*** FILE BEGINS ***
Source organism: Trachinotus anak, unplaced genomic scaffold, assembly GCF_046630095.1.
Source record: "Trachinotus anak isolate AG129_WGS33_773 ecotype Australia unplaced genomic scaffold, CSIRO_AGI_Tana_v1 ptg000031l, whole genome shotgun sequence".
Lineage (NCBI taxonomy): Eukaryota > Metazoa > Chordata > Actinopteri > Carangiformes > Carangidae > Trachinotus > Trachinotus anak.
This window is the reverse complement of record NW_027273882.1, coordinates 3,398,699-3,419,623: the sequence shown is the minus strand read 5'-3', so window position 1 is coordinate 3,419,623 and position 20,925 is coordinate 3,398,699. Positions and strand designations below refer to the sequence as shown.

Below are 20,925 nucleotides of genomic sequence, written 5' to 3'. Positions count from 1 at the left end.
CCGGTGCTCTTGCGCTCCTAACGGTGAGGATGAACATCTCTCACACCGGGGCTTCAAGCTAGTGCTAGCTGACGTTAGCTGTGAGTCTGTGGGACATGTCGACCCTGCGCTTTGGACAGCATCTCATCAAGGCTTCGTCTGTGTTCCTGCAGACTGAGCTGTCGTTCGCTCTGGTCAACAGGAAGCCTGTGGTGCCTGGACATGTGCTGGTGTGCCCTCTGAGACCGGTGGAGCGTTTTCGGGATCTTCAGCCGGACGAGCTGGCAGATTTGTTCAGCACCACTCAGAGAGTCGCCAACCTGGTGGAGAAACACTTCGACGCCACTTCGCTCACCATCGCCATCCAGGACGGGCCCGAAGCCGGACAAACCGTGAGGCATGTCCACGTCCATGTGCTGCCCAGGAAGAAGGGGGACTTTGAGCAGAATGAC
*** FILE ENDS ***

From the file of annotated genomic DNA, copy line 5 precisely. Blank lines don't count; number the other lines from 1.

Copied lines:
Below are 20,925 nucleotides of genomic sequence, written 5' to 3'. Positions count from 1 at the left end.